Reid seeking votes for new jobless benefits deal
WASHINGTON (AP) — Senate Majority Leader Harry Reid said Wednesday he is seeking votes for a new measure that would extend jobless benefits for three more months for people out of work the longest.
Reid, D-Nev., said he still lacks the 60 votes needed to end Republican delaying tactics against the measure. But he told reporters that he has 58 or 59 votes and hopes his chamber will debate the package next week.
Democrats are pushing the bill amid an election-year effort to portray themselves as defenders of families struggling to make ends meet during the sluggish recovery from the Great Recession.
The proposal would cost a bit over $6 billion and be paid for by giving large corporations more time to meet their pension obligations, Democratic officials said.
That would raise federal revenue over the short term because it would lower companies’ pension fund contributions, which are tax deductible. It would reduce federal revenue later as corporate pension contributions increase.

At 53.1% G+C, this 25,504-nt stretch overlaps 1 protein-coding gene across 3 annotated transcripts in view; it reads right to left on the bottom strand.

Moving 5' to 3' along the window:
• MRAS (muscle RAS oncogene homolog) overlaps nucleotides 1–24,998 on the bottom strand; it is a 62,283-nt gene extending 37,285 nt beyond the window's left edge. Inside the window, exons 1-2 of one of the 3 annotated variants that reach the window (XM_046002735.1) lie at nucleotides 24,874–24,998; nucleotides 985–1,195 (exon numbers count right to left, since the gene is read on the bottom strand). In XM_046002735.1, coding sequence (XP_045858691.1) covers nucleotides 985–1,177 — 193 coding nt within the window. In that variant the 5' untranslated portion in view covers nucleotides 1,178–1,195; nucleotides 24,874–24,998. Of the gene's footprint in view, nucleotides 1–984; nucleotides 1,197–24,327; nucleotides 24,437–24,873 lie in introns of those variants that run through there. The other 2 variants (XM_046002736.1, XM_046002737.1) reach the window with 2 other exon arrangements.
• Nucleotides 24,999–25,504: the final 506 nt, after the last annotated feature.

The bill’s details were described by Democratic officials who spoke on condition of anonymity because they were not authorized to publicly discuss private talks.
Sen. Dean Heller, R-Nev., has been a leading Republican in efforts to round up GOP support for a compromise. Nevada’s unemployment rate of 8.8 percent last month was one of the nation’s highest.
“Sen. Heller is continuing to talk with his Democratic and Republican colleagues about a number of ideas to move unemployment insurance legislation forward,” said Heller spokesman Chandler Smith.
The program expired on Dec. 28, cutting off benefits for more than 1 million long-term unemployed people.
Efforts to revive the benefits have stalled in the Senate, where most Republicans have opposed the proposed extension.
Under the expired program, an average $256 weekly had gone to laid-off workers who exhausted their state-provided benefits, which generally last 26 weeks. Federal payments were available for up to 47 more weeks, depending on unemployment in each state.
AP Special Correspondent David Espo contributed to this report.